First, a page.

Here is a triangular region $T$ whose two curved edges are complicated analytic curves that I know only numerically, but can compute to any desired precision:

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And here is a simpler region $H$ whose one curved side is $\pi/20=9^\circ$ of a circular arc:

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Both regions have vertex angles of $\pi/5$, $\pi/4$, and $\pi/2$; so there is a unique conformal map $f\colon T\to H$ that takes each vertex of $T$ to the corresponding vertex of $H$. And the map $f$ is holomorphic, not only on the interior of $T$, but also on its boundary.

I have managed to approximate $f$ numerically by a degree-13 polynomial $p(z)$ of a complex variable $z$ whose coefficients are real numbers. So $p$ maps the real axis precisely to itself. And $p$ maps the two curved boundaries of $T$ to analytic curves that are never farther than 0.00003 from the corresponding boundary of $H$. I have thus approximated $f$ to roughly four digits.

But I would like to approximate $f$ much more precisely --- to at least ten digits, maybe twenty. Can anyone suggest a technique by which I could achieve this? Replacing $p$ by a polynomial of higher degree isn't an attractive strategy, since the precision achieved is likely to grow only slowly with increasing degree, while solving for the coefficients of a high-degree polynomial is numerically challenging. Indeed, polynomials may not be a good library of functions to use as approximations to $f$, since polynomials are entire, while $f$ probably has singularities at finite points outside of $T$.

There are Fortran libraries for numerically approximating conformal maps. But they typically use a fixed precision, either single or double; and they deal with conformal maps either to or from the upper half-plane. I am hoping to implement something in Mathematica, so that I can specify a high working precision. And approximating $f$ directly, rather than detouring through the upper half-plane, seems like it should be easier, since $f$ is holomorphic also on the boundary of $T$.

I will append a few remarks about how this problem arose, but I won't give all the details, since the full story is rather complicated.

Suppose that we identify labeled equilateral pentagons $ABCDE$ in the Euclidean plane that differ by any combination of translation, magnification, and rotation --- but that we don't identify a pentagon with its reflection. The resulting moduli space $M$ is known, topologically, to be a compact, orientable, smooth 2-manifold of genus 4. The region $T$ is the triangular subset of $M$ in which the pentagons are convex, are traversed counterclockwise, and have $A$ and $B$ as their narrowest and widest vertices. The region $T$ turns out to be $1/240^\text{th}$ of $M$. (Along the bottom boundary, the widest vertex $B$ straightens out; along the upper-left boundary, the vertices $B$ and $E$ are tied for widest; and along the right-hand curved boundary, the vertices $A$ and $C$ are tied for narrowest.)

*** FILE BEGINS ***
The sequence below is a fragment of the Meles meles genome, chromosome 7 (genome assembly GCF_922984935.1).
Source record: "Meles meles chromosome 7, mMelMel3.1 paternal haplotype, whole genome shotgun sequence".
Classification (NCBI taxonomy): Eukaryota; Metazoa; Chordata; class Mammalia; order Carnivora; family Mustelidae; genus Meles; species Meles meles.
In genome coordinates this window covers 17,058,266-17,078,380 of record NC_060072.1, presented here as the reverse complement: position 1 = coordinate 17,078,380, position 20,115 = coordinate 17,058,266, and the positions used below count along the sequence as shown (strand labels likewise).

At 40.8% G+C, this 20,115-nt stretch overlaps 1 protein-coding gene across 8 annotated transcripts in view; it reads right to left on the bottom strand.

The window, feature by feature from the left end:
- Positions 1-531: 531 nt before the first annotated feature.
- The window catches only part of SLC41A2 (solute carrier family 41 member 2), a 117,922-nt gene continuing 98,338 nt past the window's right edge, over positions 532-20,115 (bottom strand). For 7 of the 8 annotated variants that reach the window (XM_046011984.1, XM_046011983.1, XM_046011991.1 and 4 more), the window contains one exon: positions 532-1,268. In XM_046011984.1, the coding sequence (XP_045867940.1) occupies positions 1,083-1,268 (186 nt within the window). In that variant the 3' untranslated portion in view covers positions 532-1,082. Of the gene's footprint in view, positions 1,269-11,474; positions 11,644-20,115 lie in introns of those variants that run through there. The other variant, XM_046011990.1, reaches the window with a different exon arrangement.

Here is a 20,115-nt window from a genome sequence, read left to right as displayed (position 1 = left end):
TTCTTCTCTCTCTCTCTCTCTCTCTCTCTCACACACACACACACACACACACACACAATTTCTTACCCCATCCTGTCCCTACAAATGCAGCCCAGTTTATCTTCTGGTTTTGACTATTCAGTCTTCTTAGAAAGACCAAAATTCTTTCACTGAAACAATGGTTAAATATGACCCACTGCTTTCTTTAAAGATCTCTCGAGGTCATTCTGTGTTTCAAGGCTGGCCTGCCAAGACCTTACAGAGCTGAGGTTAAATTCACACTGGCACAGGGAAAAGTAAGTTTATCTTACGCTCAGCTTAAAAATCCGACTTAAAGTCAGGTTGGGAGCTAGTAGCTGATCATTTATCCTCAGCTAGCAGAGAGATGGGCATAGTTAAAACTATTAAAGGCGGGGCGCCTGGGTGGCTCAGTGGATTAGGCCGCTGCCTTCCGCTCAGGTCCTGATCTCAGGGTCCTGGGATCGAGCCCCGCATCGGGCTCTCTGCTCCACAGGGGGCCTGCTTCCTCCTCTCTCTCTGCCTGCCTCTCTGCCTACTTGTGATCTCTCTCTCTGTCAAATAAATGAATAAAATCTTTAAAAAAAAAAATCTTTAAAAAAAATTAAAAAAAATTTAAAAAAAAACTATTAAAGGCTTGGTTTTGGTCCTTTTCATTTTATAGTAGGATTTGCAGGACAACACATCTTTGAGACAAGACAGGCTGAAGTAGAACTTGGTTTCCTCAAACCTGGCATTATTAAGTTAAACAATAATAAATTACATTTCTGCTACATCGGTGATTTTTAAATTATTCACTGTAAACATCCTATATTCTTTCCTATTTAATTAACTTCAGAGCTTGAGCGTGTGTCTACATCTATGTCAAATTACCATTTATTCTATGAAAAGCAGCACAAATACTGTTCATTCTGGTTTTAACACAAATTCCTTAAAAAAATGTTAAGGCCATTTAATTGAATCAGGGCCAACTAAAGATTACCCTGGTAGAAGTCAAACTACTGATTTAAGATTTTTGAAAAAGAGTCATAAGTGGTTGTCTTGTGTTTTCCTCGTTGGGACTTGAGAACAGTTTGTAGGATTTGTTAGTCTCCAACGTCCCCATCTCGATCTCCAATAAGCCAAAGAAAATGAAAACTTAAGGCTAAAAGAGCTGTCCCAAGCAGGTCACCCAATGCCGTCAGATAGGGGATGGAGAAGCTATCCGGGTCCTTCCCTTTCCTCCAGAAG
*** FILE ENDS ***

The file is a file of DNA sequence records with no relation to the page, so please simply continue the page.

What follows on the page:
A metric on $M$ needs to assign some length to each tangent vector, where a tangent vector at a pentagon $P$ is a recipe for altering the shape of $P$ as function of time. Extend all pairs of the edges of $P$ until they intersect. We can then define the length of that tangent vector as the Euclidean norm of the vector in $\mathbb{R}^{10}$ whose coordinates are the rates of change of the ten resulting angles, say in radians per time step. Call that the ten-angles metric. (We use all ten intersections, rather than just the five vertex angles, to achieve greater symmetry.)

Equipping the moduli space $M$ with this ten-angles metric gives us a Riemannian manifold with an isometry group of order 240, a manifold that is partitioned into 240 regions, each isometric to $T$. The Gaussian curvature of this manifold is everywhere negative, but is not constant.

Pulling the metric of the hyperbolic plane back onto $M$ through the conformal map $f$ will allow us to view $M$, with the conformal structure of the ten-angles metric, as the quotient of the hyperbolic plane by a Fuchsian group, an index-240 subgroup of the (2,4,5)-triangle group. (Indeed, $M$ with this conformal structure is conformally equivaent to the Bring sextic, the most symmetric compact Riemann surface of genus 4.)

The opening illustration of $T$ is drawn using a coordinate system that is isothermal for the ten-angles metric. I compute my isothermal coordinate system using Gauss's technique for reducing the Beltrami partial differential equation, in the real-analytic case, into an ordinary differential equation over the complex numbers. That ODE has the form $q'(t)=F(t,q(t))$ where the function $F$ is algebraic, but is so complicated that solving the ODE in closed form seems quite unlikely. Instead, I have Mathematica solve it numerically.

Thus, while I don't know the curved boundaries of $T$ in closed form, I could easily compute thousands of points along each of them, each point to any desired precision (within reason). Note also that I don't need to refine my approximation to $f$ efficiently; I'll be happy to spend weeks of CPU cycles, is that's what it takes to get $f$ to twenty digits.

The sample pentagons in the drawing of $H$ are positioned using $p$, my degree-13 polynomial approximation to $f$. I would like to approximate $f$ more accurately since I would like to know, for example, just where the two pentagons $P_\text{adj}$ and $P_\text{nadj}$ end up along the boundary of $H$, those being the equilateral pentagons with two right angles, either adjacent or nonadjacent.

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